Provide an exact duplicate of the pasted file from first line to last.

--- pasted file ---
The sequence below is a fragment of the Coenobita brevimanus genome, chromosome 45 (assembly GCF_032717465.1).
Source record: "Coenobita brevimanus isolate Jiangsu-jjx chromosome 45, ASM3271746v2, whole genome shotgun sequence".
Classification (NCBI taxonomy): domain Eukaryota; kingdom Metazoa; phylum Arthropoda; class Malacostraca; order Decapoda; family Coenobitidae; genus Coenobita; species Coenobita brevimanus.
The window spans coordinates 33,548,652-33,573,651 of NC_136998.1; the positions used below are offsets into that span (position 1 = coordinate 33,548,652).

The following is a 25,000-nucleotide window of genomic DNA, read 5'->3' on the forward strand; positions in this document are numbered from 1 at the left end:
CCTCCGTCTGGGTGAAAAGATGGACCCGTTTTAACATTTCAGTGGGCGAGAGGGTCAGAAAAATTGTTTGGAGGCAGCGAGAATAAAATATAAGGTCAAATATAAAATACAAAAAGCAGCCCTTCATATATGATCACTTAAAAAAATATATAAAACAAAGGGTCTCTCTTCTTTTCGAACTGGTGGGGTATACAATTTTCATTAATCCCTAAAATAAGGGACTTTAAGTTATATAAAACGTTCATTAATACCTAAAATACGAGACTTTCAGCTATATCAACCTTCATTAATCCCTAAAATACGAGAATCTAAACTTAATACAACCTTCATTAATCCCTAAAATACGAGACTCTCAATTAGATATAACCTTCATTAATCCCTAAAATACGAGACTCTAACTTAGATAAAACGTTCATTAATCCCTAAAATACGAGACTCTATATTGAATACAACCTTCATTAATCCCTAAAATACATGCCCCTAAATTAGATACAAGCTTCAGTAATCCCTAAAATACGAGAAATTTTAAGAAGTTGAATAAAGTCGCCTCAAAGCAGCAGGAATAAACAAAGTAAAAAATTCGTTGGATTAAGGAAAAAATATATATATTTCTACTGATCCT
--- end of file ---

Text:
The sequence below is a fragment of the Coenobita brevimanus genome, chromosome 45 (assembly GCF_032717465.1).
Source record: "Coenobita brevimanus isolate Jiangsu-jjx chromosome 45, ASM3271746v2, whole genome shotgun sequence".
Classification (NCBI taxonomy): domain Eukaryota; kingdom Metazoa; phylum Arthropoda; class Malacostraca; order Decapoda; family Coenobitidae; genus Coenobita; species Coenobita brevimanus.
The window spans coordinates 33,548,652-33,573,651 of NC_136998.1; the positions used below are offsets into that span (position 1 = coordinate 33,548,652).

The following is a 25,000-nucleotide window of genomic DNA, read 5'->3' on the forward strand; positions in this document are numbered from 1 at the left end:
CCTCCGTCTGGGTGAAAAGATGGACCCGTTTTAACATTTCAGTGGGCGAGAGGGTCAGAAAAATTGTTTGGAGGCAGCGAGAATAAAATATAAGGTCAAATATAAAATACAAAAAGCAGCCCTTCATATATGATCACTTAAAAAAATATATAAAACAAAGGGTCTCTCTTCTTTTCGAACTGGTGGGGTATACAATTTTCATTAATCCCTAAAATAAGGGACTTTAAGTTATATAAAACGTTCATTAATACCTAAAATACGAGACTTTCAGCTATATCAACCTTCATTAATCCCTAAAATACGAGAATCTAAACTTAATACAACCTTCATTAATCCCTAAAATACGAGACTCTCAATTAGATATAACCTTCATTAATCCCTAAAATACGAGACTCTAACTTAGATAAAACGTTCATTAATCCCTAAAATACGAGACTCTATATTGAATACAACCTTCATTAATCCCTAAAATACATGCCCCTAAATTAGATACAAGCTTCAGTAATCCCTAAAATACGAGAAATTTTAAGAAGTTGAATAAAGTCGCCTCAAAGCAGCAGGAATAAACAAAGTAAAAAATTCGTTGGATTAAGGAAAAAATATATATATTTCTACTGATCCT